Know Your Daughter
Is she easily embarrassed? Perhaps you can buy her a few books that will enable her to study the topic in private. My daughter loves all of the American Girl books and recommends The Care and Keeping of You for girls at this stage.
Is your family a “Car Talk” family? We are! More topics are discussed driving down the highway (or even sometimes sitting in our car in the driveway!) than on the evening news. Something about the close proximity but not full-on eye contact makes tough conversations so much easier.
Remember Your First Time
Were you prepared for your first period? Did your mom tell you about it before it happened? How was the conversation handled? Think about how it might have gone differently. How are you different from your mom? How is your child different from you as a tween?
I was very lucky that my mom and I were very close as I was growing up and that closeness translated into an easy (at least for me!) series of growing up conversations. I always felt like I could ask her anything and that she would truthfully answer my question. Looking back, I’m sure I tested her a few times with questions that were probably incredibly personal or embarrassing, but I remember her always answering my questions in an age-appropriate way and never making me feel stupid for asking them and never scolding me for being impertinent.
It might be helpful to tell your daughter about your first time. Share your hopes, fears, expectations–and whether or not they were valid. This is a great way to connect with your daughter and build on your relationship.
Take the time to put together a First Period Kit and give it to your daughter. Take a few minutes to discuss the contents and then leave it with her. Let her explore it again at her own pace and make sure you leave replacement supplies somewhere she can access them. Let her know that all supplies are not created equal and that all women are different and have different needs. A tween pad is far smaller than a woman’s pad (thank goodness!) and what suits a tween girl may not be what suits her as an adult. Encourage and help her to find products that will fit her needs.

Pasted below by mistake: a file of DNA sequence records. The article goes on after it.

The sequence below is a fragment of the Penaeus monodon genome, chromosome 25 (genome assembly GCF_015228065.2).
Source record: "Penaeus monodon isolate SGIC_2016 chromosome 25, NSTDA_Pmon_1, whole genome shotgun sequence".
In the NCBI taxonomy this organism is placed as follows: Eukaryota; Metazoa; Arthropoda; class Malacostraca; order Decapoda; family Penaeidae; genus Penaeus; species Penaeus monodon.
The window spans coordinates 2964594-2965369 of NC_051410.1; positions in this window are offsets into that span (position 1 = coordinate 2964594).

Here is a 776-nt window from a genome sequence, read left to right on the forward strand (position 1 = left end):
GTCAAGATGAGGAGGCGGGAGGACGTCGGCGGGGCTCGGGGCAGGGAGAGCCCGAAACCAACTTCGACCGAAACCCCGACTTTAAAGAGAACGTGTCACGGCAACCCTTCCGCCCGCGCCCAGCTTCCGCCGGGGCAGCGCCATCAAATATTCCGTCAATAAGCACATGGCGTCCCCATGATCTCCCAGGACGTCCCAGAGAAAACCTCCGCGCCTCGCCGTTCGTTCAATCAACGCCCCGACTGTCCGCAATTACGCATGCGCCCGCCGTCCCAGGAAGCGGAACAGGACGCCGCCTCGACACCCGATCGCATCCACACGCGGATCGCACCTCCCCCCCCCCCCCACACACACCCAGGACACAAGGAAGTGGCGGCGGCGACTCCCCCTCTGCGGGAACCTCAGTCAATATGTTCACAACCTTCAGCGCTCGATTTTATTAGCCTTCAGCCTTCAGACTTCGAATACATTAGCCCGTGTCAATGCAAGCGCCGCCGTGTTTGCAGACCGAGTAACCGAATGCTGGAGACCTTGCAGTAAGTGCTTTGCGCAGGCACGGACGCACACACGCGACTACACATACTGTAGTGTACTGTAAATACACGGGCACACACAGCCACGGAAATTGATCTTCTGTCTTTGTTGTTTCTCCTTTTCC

Continue the Conversation
You’ll be surprised how many conversation starters will present themselves after this first discussion. Commercials on television, advertisements in magazines, even sales fliers and coupons from the Sunday paper might be good kindling for a convo. Seize them! Be approachable, not preachy, and find a conversation style that suits your relationship. It might be a simple “Have you noticed this lately?” or “What do you think about this?“ or “Would you like something like this?“ Sometimes a simple question from you might be all it takes to encourage several more on her part… and you’re off and running.
Your daughter is lucky to have you as a resource!!
Disclosure: I wrote this review while participating in a Brand Ambassador Campaign by Mom Central Consulting on behalf of U by Kotex Tween and received products to facilitate my post and a promotional item to thank me for taking the time to participate.